Posted by DrJohn on 30 July, 2010 at 11:25 am. 9 comments already!

Well, either they were stupid or they were planned. Usually the folly of poorly done laws takes a bit longer than this to become recognized but in truth some of these were fairly predictable.

captain obvious

Captain Obvious

Let’s start off with the tremors in Obama care that have become palpable.

Stronger children’s coverage rules may raise insurance costs

Some families might face higher insurance premiums because of a requirement in the new healthcare law that plans cover sick children, state insurance commissioners said Friday.

The rule barring insurance plans from turning away sick children or denying coverage for specific illnesses for children who are already covered was one of the most popular parts of the new law.

Might face higher premiums? Are you kidding me? EVERYONE is going to see higher premiums.


Wary observers. Translation: Not Democrats. You cannot add 30 million people into the system and lower the costs of care. We said it over and over and over. You cannot promise those with pre-existing conditions unending care and lower costs.

Some Insurers Stop Writing New Coverage for Kids

Some major health insurance companies will no longer issue certain types of policies for children, an unintended consequence of President Barack Obama’s health care overhaul law, state officials said Friday.

Well, I’ll be darned. People won’t get insurance for their kids until the kids are sick since you can’t refuse a child with an illness and there’s no point in having insurance until you need it. This is like allowing someone to go to the bank when they need money and take some out without ever having made a withdrawal. Such a bank wouldn’t last long. Guess what? Neither would such an insurance company.

Unintended consequence? Maybe, but certainly not “unexpected.” Unless you’re a Democrat.

The administration reacted sharply to the pullback. “We’re disappointed that a small number of insurance companies are taking this unwarranted and unnecessary step,” said Jessica Santillo, a spokeswoman for the Health and Human Services department. “If insurance companies need more money to cover these kinds of cases, they can just go out to their money tree and pick some.”

OK, maybe I made up a little of that. But you get the idea.

And how about that financial reform? Anything named Dodd-Frank is inherently worth crap.

Goldman Already a Step Ahead of FinReg

Goldman Sachs has figured out a novel approach to getting around the Volcker Rule’s restrictions on trading: it’s remaking its risk-taking traders into asset managers, and the rest of Wall Street may soon follow, FOX Business Network has learned.

The big Wall Street firm has moved about half of its “proprietary” stock-trading operations — which had made market bets using the firm’s own capital — into its asset management division, where these traders can talk to Goldman clients and then place their market bets.

The move is designed to exploit a loophole in the Volker Rule, part of the recently signed financial-reform legislation named after presidential economic adviser and former Federal Reserve chief Paul Volcker. The Volcker Rule is supposed to scale back on Wall Street risk taking by ending what’s known as proprietary trading, where firms use their own ideas and capital to make market bets.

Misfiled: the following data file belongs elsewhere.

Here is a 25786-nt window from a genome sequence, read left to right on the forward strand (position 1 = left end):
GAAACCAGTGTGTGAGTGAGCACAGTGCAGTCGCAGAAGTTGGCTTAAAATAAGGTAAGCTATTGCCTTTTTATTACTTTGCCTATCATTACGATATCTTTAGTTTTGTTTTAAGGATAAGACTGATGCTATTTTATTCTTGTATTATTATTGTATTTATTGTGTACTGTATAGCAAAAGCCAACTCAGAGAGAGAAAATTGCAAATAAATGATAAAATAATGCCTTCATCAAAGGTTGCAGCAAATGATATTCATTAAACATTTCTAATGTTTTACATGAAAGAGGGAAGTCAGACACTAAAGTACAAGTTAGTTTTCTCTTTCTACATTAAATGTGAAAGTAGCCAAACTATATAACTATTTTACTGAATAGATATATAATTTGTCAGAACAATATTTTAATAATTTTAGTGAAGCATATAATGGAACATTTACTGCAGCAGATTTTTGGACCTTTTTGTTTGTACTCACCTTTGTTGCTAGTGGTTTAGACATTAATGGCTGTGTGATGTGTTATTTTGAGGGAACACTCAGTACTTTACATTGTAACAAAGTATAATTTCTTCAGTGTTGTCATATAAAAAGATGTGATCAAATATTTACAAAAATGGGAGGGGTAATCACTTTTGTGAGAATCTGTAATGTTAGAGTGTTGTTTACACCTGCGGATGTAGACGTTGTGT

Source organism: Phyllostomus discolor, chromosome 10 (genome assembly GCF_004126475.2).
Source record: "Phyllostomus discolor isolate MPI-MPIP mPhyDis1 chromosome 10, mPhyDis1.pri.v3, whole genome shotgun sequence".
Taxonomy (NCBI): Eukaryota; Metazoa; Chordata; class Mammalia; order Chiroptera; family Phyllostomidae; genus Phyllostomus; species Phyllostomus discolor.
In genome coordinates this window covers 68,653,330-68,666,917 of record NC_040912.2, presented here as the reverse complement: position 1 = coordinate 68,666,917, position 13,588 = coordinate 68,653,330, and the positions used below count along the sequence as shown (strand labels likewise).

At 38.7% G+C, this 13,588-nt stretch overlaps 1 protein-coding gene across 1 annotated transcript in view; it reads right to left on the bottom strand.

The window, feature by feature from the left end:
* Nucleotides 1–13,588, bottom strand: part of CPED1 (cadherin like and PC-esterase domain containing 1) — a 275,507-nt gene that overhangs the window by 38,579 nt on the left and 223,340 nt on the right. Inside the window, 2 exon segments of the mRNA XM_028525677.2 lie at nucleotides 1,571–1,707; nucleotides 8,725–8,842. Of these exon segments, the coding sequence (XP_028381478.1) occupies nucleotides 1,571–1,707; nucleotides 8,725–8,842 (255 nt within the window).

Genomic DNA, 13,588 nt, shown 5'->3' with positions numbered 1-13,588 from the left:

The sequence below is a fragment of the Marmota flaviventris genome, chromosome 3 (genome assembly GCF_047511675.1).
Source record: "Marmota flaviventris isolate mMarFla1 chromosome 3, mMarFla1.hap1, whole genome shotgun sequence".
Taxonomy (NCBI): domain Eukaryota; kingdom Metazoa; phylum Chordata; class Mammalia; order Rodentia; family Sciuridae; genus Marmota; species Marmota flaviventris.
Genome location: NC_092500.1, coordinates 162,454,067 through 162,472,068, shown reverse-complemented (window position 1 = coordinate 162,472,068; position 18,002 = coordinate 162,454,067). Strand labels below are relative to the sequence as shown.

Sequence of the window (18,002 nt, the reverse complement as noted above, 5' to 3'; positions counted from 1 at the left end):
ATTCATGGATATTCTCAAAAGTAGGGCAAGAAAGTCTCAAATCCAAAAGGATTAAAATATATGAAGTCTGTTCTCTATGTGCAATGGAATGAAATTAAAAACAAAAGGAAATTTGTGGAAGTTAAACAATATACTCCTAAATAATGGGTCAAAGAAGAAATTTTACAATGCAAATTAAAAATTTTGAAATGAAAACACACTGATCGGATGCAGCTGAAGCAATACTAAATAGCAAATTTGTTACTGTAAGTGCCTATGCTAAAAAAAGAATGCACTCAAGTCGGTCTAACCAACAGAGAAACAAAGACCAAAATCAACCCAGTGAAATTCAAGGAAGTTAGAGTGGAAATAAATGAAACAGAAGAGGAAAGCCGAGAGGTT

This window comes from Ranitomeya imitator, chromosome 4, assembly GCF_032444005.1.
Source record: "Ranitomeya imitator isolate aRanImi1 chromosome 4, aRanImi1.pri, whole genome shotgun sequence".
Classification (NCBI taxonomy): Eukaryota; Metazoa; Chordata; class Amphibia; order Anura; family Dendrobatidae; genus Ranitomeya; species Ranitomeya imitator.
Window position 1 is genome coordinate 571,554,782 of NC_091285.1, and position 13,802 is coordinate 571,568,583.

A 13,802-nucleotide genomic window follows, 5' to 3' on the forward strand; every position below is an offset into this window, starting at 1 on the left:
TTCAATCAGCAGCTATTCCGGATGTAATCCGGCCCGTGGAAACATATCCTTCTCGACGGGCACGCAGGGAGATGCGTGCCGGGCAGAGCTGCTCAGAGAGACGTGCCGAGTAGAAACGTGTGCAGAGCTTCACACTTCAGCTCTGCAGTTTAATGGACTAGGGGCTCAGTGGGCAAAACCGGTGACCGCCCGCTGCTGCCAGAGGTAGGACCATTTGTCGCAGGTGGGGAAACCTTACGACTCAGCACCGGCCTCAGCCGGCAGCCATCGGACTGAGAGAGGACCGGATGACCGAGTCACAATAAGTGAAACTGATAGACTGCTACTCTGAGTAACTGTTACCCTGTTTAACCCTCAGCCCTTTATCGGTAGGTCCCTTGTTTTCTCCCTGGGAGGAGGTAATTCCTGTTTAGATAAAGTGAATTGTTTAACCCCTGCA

It took no time at all for Goldman to find a way around one of the more important restrictions in the bill.

Goldman’s move also underscores the weakness in the Volcker Rule, which was designed to reduce the same type of risk-taking activities that led to the 2008 financial meltdown. Simply by labeling a trade “customer related” the firm can still make large market bets, and thus engage in some of the same risk taking the rule was designed to eliminate.

A spokesman for the firm had no comment, but people close to Goldman say Goldman will now be weighing other similar moves — taking traders out of the firm’s brokerage division and moving them to other areas of the firm where they can deal with clients and circumvent the rule.

And another eye-opener:

SEC Says New Financial Regulation Law Exempts it From Public Disclosure

So much for transparency.

Under a little-noticed provision of the recently passed financial-reform legislation, the Securities and Exchange Commission no longer has to comply with virtually all requests for information releases from the public, including those filed under the Freedom of Information Act.

The law, signed last week by President Obama, exempts the SEC from disclosing records or information derived from “surveillance, risk assessments, or other regulatory and oversight activities.” Given that the SEC is a regulatory body, the provision covers almost every action by the agency, lawyers say. Congress and federal agencies can request information, but the public cannot.

Exactly what is the point of oversight if it is not to be public?

That argument comes despite the President saying that one of the cornerstones of the sweeping new legislation was more transparent financial markets. Indeed, in touting the new law, Obama specifically said it would “increase transparency in financial dealings.”

The SEC cited the new law Tuesday in a FOIA action brought by FOX Business Network. Steven Mintz, founding partner of law firm Mintz & Gold LLC in New York, lamented what he described as “the backroom deal that was cut between Congress and the SEC to keep the SEC’s failures secret. The only losers here are the American public.”

None of this is going to work as advertised, and this is just the beginning.

More Obama promises onto the garbage heap of history.